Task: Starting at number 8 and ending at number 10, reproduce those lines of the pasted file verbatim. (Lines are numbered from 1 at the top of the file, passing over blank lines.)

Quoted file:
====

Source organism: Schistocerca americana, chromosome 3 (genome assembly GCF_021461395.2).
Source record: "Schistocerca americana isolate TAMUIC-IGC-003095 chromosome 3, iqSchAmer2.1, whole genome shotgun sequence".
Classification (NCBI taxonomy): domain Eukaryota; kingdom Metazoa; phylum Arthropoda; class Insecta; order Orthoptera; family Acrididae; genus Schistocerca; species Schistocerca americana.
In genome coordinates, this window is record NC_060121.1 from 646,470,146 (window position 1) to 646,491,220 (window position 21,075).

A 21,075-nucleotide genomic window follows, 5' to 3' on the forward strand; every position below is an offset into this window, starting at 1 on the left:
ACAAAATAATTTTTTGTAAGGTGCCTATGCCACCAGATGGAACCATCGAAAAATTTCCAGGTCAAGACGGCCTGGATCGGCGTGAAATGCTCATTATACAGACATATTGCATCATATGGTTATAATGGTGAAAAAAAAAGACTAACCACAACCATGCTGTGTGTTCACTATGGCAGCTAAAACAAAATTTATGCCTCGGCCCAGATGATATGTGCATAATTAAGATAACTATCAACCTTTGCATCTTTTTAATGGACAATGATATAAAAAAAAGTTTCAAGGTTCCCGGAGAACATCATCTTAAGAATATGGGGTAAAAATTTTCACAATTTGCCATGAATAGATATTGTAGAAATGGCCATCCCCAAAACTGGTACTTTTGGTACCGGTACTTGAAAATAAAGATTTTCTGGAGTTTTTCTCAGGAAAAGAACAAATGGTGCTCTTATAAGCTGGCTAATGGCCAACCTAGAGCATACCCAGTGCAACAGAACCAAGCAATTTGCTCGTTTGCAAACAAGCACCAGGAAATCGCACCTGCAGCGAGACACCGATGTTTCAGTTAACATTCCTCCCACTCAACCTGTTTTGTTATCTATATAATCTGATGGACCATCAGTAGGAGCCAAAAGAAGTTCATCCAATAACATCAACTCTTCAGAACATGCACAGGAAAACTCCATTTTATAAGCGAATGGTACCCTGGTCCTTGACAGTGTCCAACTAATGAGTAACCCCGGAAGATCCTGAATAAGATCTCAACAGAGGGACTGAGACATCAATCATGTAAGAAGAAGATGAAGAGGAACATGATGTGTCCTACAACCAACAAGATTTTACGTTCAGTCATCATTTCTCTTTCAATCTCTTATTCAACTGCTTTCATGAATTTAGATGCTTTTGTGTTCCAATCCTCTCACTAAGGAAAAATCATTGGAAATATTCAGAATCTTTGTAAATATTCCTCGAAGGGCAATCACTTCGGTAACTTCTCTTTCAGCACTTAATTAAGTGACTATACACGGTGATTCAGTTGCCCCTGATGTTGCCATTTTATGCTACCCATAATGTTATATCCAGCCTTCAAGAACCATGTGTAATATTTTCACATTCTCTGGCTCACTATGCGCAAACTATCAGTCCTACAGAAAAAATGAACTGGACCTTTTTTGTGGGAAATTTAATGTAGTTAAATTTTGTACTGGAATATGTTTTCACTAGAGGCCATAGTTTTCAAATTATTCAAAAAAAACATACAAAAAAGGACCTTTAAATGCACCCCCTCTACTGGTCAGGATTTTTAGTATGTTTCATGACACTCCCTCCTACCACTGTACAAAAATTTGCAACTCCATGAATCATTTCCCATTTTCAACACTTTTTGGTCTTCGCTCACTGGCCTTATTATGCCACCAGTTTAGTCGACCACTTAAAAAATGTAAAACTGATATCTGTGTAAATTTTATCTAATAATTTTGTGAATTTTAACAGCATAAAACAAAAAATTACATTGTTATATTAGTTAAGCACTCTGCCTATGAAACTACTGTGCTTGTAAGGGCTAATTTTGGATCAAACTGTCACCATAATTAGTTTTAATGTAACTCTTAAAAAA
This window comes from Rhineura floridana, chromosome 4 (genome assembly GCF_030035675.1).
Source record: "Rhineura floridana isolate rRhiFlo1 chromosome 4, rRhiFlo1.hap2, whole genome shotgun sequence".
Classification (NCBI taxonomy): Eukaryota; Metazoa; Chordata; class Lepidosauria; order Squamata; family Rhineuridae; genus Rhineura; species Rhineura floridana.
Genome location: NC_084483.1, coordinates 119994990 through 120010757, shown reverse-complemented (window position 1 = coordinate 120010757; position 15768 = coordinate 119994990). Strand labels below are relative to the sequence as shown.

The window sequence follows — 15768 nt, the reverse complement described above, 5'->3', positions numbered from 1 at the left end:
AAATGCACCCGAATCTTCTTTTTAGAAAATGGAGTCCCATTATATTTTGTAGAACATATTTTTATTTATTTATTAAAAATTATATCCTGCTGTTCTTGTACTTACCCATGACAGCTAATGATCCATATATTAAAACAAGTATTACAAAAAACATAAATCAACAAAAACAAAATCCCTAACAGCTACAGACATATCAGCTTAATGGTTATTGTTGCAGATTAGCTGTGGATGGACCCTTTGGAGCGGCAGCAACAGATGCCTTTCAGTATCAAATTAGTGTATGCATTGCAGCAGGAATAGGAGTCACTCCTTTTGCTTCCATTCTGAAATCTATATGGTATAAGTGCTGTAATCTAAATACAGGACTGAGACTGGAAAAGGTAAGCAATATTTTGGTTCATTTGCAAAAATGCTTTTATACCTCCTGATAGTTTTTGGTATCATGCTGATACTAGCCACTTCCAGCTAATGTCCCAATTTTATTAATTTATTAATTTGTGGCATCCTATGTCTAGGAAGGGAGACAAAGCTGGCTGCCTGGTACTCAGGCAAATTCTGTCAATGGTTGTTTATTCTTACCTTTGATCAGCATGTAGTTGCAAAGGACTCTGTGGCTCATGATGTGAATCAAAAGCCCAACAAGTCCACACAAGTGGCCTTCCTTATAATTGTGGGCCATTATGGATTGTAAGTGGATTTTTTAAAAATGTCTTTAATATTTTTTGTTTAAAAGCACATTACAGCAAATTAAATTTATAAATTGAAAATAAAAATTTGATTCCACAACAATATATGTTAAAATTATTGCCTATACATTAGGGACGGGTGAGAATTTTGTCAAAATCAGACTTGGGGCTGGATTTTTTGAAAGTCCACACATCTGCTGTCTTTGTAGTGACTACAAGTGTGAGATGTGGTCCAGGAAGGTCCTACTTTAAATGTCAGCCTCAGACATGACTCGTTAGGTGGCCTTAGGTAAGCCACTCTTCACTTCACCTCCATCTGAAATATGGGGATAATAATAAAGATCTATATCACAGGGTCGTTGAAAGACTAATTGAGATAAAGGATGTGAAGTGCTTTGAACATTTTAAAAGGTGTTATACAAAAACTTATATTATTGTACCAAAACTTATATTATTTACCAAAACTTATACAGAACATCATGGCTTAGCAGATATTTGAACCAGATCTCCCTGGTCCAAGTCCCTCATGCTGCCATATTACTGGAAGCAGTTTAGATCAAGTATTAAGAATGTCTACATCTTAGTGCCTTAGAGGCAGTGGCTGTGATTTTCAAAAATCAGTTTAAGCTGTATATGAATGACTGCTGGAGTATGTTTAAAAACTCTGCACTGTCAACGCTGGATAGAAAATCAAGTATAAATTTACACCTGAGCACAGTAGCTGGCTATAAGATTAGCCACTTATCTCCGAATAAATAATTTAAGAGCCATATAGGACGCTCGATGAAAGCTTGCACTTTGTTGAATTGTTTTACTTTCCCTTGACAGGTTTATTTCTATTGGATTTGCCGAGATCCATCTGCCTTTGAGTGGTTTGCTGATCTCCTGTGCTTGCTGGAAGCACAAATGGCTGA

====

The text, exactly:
Source record: "Rhineura floridana isolate rRhiFlo1 chromosome 4, rRhiFlo1.hap2, whole genome shotgun sequence".
Classification (NCBI taxonomy): Eukaryota; Metazoa; Chordata; class Lepidosauria; order Squamata; family Rhineuridae; genus Rhineura; species Rhineura floridana.
Genome location: NC_084483.1, coordinates 119994990 through 120010757, shown reverse-complemented (window position 1 = coordinate 120010757; position 15768 = coordinate 119994990). Strand labels below are relative to the sequence as shown.